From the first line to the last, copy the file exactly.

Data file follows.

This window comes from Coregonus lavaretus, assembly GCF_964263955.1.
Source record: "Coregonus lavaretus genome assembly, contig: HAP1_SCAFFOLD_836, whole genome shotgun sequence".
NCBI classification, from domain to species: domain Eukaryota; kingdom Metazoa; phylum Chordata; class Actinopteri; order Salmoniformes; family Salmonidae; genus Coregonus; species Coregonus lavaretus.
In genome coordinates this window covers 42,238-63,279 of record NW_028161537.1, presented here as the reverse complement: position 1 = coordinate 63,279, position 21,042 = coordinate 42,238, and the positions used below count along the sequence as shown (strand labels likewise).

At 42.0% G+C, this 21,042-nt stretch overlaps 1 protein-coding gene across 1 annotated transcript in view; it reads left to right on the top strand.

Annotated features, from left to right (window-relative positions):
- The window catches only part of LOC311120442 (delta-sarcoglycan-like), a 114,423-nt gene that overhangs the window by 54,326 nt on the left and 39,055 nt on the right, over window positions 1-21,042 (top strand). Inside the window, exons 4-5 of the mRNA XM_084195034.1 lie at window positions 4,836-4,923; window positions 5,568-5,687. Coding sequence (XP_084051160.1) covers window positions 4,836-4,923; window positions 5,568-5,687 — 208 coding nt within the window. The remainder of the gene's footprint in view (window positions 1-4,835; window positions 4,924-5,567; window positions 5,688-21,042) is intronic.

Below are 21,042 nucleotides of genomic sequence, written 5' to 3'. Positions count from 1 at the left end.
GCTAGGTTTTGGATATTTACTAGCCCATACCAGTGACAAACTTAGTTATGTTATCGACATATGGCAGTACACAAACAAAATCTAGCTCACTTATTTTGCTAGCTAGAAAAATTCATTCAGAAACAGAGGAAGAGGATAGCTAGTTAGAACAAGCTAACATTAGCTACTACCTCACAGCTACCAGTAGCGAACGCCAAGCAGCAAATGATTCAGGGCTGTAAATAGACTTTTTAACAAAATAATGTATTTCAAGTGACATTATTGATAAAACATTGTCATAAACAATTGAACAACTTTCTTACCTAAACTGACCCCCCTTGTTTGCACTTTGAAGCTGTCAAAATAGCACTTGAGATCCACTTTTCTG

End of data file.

This window comes from Coregonus lavaretus, assembly GCF_964263955.1.
Source record: "Coregonus lavaretus genome assembly, contig: HAP1_SCAFFOLD_836, whole genome shotgun sequence".
NCBI classification, from domain to species: domain Eukaryota; kingdom Metazoa; phylum Chordata; class Actinopteri; order Salmoniformes; family Salmonidae; genus Coregonus; species Coregonus lavaretus.
In genome coordinates this window covers 42,238-63,279 of record NW_028161537.1, presented here as the reverse complement: position 1 = coordinate 63,279, position 21,042 = coordinate 42,238, and the positions used below count along the sequence as shown (strand labels likewise).

At 42.0% G+C, this 21,042-nt stretch overlaps 1 protein-coding gene across 1 annotated transcript in view; it reads left to right on the top strand.

Annotated features, from left to right (window-relative positions):
- The window catches only part of LOC311120442 (delta-sarcoglycan-like), a 114,423-nt gene that overhangs the window by 54,326 nt on the left and 39,055 nt on the right, over window positions 1-21,042 (top strand). Inside the window, exons 4-5 of the mRNA XM_084195034.1 lie at window positions 4,836-4,923; window positions 5,568-5,687. Coding sequence (XP_084051160.1) covers window positions 4,836-4,923; window positions 5,568-5,687 — 208 coding nt within the window. The remainder of the gene's footprint in view (window positions 1-4,835; window positions 4,924-5,567; window positions 5,688-21,042) is intronic.

Below are 21,042 nucleotides of genomic sequence, written 5' to 3'. Positions count from 1 at the left end.
GCTAGGTTTTGGATATTTACTAGCCCATACCAGTGACAAACTTAGTTATGTTATCGACATATGGCAGTACACAAACAAAATCTAGCTCACTTATTTTGCTAGCTAGAAAAATTCATTCAGAAACAGAGGAAGAGGATAGCTAGTTAGAACAAGCTAACATTAGCTACTACCTCACAGCTACCAGTAGCGAACGCCAAGCAGCAAATGATTCAGGGCTGTAAATAGACTTTTTAACAAAATAATGTATTTCAAGTGACATTATTGATAAAACATTGTCATAAACAATTGAACAACTTTCTTACCTAAACTGACCCCCCTTGTTTGCACTTTGAAGCTGTCAAAATAGCACTTGAGATCCACTTTTCTG